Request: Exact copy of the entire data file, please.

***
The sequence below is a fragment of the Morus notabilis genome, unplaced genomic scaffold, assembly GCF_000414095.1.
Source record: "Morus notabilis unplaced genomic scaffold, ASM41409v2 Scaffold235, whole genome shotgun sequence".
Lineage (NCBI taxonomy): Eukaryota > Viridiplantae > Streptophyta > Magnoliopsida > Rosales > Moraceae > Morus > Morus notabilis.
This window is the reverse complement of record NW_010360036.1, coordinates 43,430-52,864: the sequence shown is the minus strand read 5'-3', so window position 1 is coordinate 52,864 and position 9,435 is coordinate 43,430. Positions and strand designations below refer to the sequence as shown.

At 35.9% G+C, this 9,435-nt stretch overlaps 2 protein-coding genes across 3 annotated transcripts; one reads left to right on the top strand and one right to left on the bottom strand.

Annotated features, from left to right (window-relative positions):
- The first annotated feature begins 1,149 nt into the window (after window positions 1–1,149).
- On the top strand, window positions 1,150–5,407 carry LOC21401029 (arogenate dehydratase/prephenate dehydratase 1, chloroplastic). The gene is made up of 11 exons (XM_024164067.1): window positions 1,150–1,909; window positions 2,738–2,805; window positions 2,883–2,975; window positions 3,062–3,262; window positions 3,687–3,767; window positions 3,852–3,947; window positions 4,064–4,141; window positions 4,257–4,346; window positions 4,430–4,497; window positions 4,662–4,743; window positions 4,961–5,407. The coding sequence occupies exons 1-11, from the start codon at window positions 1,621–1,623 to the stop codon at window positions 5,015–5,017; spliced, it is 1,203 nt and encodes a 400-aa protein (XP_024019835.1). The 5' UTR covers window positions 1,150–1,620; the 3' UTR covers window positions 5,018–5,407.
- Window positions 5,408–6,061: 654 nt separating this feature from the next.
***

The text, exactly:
The sequence below is a fragment of the Morus notabilis genome, unplaced genomic scaffold, assembly GCF_000414095.1.
Source record: "Morus notabilis unplaced genomic scaffold, ASM41409v2 Scaffold235, whole genome shotgun sequence".
Lineage (NCBI taxonomy): Eukaryota > Viridiplantae > Streptophyta > Magnoliopsida > Rosales > Moraceae > Morus > Morus notabilis.
This window is the reverse complement of record NW_010360036.1, coordinates 43,430-52,864: the sequence shown is the minus strand read 5'-3', so window position 1 is coordinate 52,864 and position 9,435 is coordinate 43,430. Positions and strand designations below refer to the sequence as shown.

At 35.9% G+C, this 9,435-nt stretch overlaps 2 protein-coding genes across 3 annotated transcripts; one reads left to right on the top strand and one right to left on the bottom strand.

Annotated features, from left to right (window-relative positions):
- The first annotated feature begins 1,149 nt into the window (after window positions 1–1,149).
- On the top strand, window positions 1,150–5,407 carry LOC21401029 (arogenate dehydratase/prephenate dehydratase 1, chloroplastic). The gene is made up of 11 exons (XM_024164067.1): window positions 1,150–1,909; window positions 2,738–2,805; window positions 2,883–2,975; window positions 3,062–3,262; window positions 3,687–3,767; window positions 3,852–3,947; window positions 4,064–4,141; window positions 4,257–4,346; window positions 4,430–4,497; window positions 4,662–4,743; window positions 4,961–5,407. The coding sequence occupies exons 1-11, from the start codon at window positions 1,621–1,623 to the stop codon at window positions 5,015–5,017; spliced, it is 1,203 nt and encodes a 400-aa protein (XP_024019835.1). The 5' UTR covers window positions 1,150–1,620; the 3' UTR covers window positions 5,018–5,407.
- Window positions 5,408–6,061: 654 nt separating this feature from the next.